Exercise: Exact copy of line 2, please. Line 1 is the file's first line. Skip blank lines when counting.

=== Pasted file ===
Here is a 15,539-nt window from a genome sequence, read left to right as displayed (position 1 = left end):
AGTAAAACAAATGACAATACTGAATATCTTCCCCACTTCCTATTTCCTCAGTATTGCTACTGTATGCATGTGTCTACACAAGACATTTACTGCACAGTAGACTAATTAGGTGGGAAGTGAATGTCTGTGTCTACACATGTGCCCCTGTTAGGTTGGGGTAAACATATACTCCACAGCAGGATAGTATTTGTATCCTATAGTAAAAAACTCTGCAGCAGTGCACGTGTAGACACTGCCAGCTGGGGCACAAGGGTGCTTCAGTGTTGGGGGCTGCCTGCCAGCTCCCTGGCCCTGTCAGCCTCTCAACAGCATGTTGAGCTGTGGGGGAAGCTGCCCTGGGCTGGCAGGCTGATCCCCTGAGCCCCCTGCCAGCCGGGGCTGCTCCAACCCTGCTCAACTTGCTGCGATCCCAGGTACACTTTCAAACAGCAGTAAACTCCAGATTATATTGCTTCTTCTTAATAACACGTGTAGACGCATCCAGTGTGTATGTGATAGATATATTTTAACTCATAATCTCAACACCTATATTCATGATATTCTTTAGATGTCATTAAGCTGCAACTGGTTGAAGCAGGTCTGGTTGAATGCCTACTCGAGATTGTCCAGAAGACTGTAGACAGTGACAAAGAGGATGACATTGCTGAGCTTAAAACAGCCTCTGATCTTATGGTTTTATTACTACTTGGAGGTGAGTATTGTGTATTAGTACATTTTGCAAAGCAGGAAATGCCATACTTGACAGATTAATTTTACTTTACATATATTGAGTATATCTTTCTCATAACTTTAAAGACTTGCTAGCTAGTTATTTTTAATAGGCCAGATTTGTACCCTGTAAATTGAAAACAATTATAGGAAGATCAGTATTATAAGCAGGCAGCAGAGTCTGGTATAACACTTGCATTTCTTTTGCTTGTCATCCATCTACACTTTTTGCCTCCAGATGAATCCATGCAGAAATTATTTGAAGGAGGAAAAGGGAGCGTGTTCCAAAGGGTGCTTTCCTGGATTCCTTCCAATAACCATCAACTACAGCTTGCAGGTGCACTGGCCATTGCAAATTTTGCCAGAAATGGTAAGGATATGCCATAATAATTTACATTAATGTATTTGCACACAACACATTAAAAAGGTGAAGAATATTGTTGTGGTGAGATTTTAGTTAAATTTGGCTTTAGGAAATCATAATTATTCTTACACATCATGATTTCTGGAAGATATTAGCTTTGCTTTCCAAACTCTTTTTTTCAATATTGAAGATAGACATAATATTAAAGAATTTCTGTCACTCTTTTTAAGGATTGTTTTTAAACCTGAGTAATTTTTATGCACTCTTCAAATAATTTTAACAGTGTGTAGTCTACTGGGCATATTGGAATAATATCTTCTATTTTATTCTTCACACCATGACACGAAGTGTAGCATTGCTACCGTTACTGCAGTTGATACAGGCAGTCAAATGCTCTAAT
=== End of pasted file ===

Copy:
AGTAAAACAAATGACAATACTGAATATCTTCCCCACTTCCTATTTCCTCAGTATTGCTACTGTATGCATGTGTCTACACAAGACATTTACTGCACAGTAGACTAATTAGGTGGGAAGTGAATGTCTGTGTCTACACATGTGCCCCTGTTAGGTTGGGGTAAACATATACTCCACAGCAGGATAGTATTTGTATCCTATAGTAAAAAACTCTGCAGCAGTGCACGTGTAGACACTGCCAGCTGGGGCACAAGGGTGCTTCAGTGTTGGGGGCTGCCTGCCAGCTCCCTGGCCCTGTCAGCCTCTCAACAGCATGTTGAGCTGTGGGGGAAGCTGCCCTGGGCTGGCAGGCTGATCCCCTGAGCCCCCTGCCAGCCGGGGCTGCTCCAACCCTGCTCAACTTGCTGCGATCCCAGGTACACTTTCAAACAGCAGTAAACTCCAGATTATATTGCTTCTTCTTAATAACACGTGTAGACGCATCCAGTGTGTATGTGATAGATATATTTTAACTCATAATCTCAACACCTATATTCATGATATTCTTTAGATGTCATTAAGCTGCAACTGGTTGAAGCAGGTCTGGTTGAATGCCTACTCGAGATTGTCCAGAAGACTGTAGACAGTGACAAAGAGGATGACATTGCTGAGCTTAAAACAGCCTCTGATCTTATGGTTTTATTACTACTTGGAGGTGAGTATTGTGTATTAGTACATTTTGCAAAGCAGGAAATGCCATACTTGACAGATTAATTTTACTTTACATATATTGAGTATATCTTTCTCATAACTTTAAAGACTTGCTAGCTAGTTATTTTTAATAGGCCAGATTTGTACCCTGTAAATTGAAAACAATTATAGGAAGATCAGTATTATAAGCAGGCAGCAGAGTCTGGTATAACACTTGCATTTCTTTTGCTTGTCATCCATCTACACTTTTTGCCTCCAGATGAATCCATGCAGAAATTATTTGAAGGAGGAAAAGGGAGCGTGTTCCAAAGGGTGCTTTCCTGGATTCCTTCCAATAACCATCAACTACAGCTTGCAGGTGCACTGGCCATTGCAAATTTTGCCAGAAATGGTAAGGATATGCCATAATAATTTACATTAATGTATTTGCACACAACACATTAAAAAGGTGAAGAATATTGTTGTGGTGAGATTTTAGTTAAATTTGGCTTTAGGAAATCATAATTATTCTTACACATCATGATTTCTGGAAGATATTAGCTTTGCTTTCCAAACTCTTTTTTTCAATATTGAAGATAGACATAATATTAAAGAATTTCTGTCACTCTTTTTAAGGATTGTTTTTAAACCTGAGTAATTTTTATGCACTCTTCAAATAATTTTAACAGTGTGTAGTCTACTGGGCATATTGGAATAATATCTTCTATTTTATTCTTCACACCATGACACGAAGTGTAGCATTGCTACCGTTACTGCAGTTGATACAGGCAGTCAAATGCTCTAAT